Making sense of the markets

27th January 2012

The investment map is changing, and categorising sectors and markets into ‘risky' and ‘safe' is a fool's game when nobody knows what's around the corner. So deciding where to put your capital, and the level of investment risk you're happy to take on has never been trickier.

Top help, why not put risk to one side, and opt for simple, sense-making tools to pick your way through the market maze for long-term gains. Otherwise, it's too easy to make errors by attempting to predict the market.

John Authers, author and previous Financial Times' investment editor, warns in The Fearful Rise of Markets: "Synchronised markets warp perception and force politicians and investors alike into historic errors – but eventually collapse under their own contradictions. In 2008, investors bet simultaneously on a banking collapse and an oil spike and caused an inflation scare in the middle of a credit crisis. When it ended, oil, foreign exchange, and stock markets all reversed, setting the scene for collapse."

He adds in summary: "Markets are reflexive – they can create their own reality."

Common sense investment rules for the long-term

"Only buy something that you'd be perfectly happy to hold if the market shut down for 10 years."

– Warren Buffett

Find a rational balance, rather than an emotional swing

The Reformed Broker says on his blog: "Pay no attention to people who are always pessimistic. The dirty secret is that even when things are terrible, they aren't that bad.  2008 was the worst sell-off and economic conundrum in 70 years and it only took 18 months for the market  to come all the way back.  If you fell asleep in 2007 and woke up now five years later, your diversified portfolio including dividend income and unrealized gains/losses looks like nothing ever happened at all.

Equally, he says: "Pay no attention to people who are always optimistic. They are selling something. If someone can't admit that things suck every once in a while, their cheerfulness has an ulterior motive. Or they belong in an insane asylum."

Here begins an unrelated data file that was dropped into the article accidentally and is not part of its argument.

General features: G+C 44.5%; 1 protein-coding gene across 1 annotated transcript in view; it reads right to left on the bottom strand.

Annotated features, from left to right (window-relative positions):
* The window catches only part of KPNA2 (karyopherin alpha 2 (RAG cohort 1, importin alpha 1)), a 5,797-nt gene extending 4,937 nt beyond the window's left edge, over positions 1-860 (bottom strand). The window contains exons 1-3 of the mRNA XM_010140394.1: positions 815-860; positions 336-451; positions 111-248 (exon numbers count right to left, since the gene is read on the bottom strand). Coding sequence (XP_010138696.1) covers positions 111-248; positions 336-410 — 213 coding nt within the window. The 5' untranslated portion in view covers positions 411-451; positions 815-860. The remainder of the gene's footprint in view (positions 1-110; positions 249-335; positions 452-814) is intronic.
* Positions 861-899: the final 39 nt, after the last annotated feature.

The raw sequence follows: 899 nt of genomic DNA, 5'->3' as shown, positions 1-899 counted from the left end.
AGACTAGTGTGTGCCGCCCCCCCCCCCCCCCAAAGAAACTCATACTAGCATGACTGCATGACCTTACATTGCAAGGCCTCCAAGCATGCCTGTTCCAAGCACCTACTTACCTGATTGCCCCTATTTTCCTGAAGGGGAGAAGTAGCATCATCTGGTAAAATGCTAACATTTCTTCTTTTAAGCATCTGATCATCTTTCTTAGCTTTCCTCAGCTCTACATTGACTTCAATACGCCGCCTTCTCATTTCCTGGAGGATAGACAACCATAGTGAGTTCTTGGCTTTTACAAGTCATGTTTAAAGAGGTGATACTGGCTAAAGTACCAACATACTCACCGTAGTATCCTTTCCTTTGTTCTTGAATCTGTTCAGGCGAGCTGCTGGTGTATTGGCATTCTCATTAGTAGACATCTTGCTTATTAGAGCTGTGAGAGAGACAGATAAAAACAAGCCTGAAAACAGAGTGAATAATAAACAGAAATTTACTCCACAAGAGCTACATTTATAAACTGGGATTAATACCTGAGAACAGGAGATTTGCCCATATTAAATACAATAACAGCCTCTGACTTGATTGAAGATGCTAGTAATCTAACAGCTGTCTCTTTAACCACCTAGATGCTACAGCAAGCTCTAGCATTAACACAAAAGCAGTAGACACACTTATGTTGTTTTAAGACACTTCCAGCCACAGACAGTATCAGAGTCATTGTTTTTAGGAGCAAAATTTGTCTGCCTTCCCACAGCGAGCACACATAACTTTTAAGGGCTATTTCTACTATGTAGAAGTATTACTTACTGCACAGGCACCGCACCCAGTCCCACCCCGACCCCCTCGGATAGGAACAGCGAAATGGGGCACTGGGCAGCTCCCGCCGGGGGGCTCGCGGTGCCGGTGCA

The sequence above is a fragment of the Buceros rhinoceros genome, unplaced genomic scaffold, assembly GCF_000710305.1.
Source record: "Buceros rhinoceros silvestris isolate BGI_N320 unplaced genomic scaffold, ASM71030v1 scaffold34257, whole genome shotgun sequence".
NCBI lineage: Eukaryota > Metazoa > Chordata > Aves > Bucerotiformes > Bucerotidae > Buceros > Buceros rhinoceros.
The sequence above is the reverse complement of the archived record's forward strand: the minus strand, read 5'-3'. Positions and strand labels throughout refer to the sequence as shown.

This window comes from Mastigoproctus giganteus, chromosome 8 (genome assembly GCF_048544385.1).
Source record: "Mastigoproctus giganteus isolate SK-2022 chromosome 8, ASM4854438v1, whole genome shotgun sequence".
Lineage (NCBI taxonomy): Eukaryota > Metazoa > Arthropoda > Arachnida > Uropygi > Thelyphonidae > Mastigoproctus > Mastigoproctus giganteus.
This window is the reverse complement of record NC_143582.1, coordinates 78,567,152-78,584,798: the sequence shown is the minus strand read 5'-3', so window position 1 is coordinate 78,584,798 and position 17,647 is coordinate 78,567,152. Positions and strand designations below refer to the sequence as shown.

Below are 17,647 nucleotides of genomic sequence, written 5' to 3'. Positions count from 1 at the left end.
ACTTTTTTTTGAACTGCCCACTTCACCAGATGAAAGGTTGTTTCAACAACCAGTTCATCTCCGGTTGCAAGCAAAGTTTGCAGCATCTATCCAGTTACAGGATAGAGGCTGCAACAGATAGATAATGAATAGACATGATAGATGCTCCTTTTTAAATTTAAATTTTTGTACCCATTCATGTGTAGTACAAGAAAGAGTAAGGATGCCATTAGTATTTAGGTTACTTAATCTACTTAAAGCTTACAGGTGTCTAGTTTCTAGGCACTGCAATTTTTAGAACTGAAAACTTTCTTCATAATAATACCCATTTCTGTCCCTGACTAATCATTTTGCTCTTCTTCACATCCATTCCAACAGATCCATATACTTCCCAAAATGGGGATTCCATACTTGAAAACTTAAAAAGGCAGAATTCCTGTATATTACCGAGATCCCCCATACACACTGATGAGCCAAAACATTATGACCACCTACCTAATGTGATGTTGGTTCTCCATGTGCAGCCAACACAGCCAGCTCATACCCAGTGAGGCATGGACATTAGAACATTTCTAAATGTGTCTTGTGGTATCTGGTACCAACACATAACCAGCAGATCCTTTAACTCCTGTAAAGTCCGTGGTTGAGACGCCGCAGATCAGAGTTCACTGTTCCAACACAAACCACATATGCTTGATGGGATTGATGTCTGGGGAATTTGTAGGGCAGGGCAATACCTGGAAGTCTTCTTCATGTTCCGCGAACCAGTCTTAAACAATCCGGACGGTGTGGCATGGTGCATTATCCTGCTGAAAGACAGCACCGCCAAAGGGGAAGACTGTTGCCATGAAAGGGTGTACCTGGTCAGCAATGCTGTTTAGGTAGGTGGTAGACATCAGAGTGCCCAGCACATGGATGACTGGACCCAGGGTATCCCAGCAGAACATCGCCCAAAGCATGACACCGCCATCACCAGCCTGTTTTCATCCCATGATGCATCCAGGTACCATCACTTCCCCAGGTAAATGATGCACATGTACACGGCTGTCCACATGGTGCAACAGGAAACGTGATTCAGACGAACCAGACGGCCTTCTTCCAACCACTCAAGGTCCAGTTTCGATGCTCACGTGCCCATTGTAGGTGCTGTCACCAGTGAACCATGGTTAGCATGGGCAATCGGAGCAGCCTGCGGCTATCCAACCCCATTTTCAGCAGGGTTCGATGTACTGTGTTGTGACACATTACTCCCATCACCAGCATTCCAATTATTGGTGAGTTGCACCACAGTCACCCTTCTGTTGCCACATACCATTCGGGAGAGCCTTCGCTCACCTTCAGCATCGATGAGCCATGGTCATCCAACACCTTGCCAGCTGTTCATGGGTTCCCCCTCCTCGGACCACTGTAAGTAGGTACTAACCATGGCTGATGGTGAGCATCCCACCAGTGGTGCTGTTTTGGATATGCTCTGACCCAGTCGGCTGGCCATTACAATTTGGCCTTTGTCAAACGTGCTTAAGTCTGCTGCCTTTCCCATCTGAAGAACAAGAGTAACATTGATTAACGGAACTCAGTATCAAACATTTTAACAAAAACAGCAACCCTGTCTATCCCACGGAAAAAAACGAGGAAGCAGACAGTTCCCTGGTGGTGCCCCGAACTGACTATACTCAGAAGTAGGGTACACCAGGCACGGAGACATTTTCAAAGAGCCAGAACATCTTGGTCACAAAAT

Earnings growth is the best friend of any long-term investor

Buy large and mega-sized stocks that you believe will see earnings growth, pay consistent dividends and have low debt-to-equity ratios. The maths is simple. If a company grows 10% a year, earnings will double in around seven years. If a company grows 15% a year, earnings will double in five years.

Feast or famine

As the Psi-Fi blog notes, key "evolutionary adaptations designed to aid our survival in prehistory are dangerous in modern life".

For example, our hunter-gatherer ancestors would have wondered where their next meal would come from. Hunting for food took effort, not to mention risk. So eating more than our fill when the rare opportunity presented itself made sense, says Money Week. The modern Western consumer, on the other hand, has no need to fear hunger. Food is easily attainable: "the risk side of the risk-reward equation" has been turned off, as it were. Yet we still "eat as much as is put in front of us", regardless of how full we are.

The same instinct can be seen at work in stock markets when bubbles form. Once euphoria takes hold, whether in technology stocks, housing, or precious metals, "people forget about risk, because everyone else does, and gorge themselves stupid". Investors chase already expensive stocks higher, making the eventual fall-out from the bust worse when it arrives.

Invest in what you're interested in

The financial media wants you to think you are missing out on something and that you need to tune in or click to get up to speed, says the Reformed Broker. "Pay attention only if you are generally interested and get some entertainment value out of it, most of the time the headlines and segments are dreamed up by editors and producers who need something interesting to talk about each day.  And that's fine, everybody has to earn a living – but don't think anyone is keeping you informed as a public service."

Importantly, it's wise to invest in a business you're truly interested in – and understand. Warren Buffett calls this the "circle of competence."

Look around you. You can always spot investment opportunities by concentrating on what you already know and are familiar with. Some examples would be the industry you work in. Supermarkets, say, that you shop in, or a particular fashion brand you think is on the up.

Don't follow gurus

Avoid falling victim to those seminars that promise to make you a millionaire. It's fine to read books written by successful investors and businessmen that you admire – but don't take their word as gospel.

History shows that the market always goes up given enough time. So the key for investors is to hold their nerve – Keep Calm and Carry On.


More on Mindful Money:

Disentangling market messages – which indicators should we believe?

What does the year of the dragon have in store for investors?

Water: Threat, Stress and opportunity

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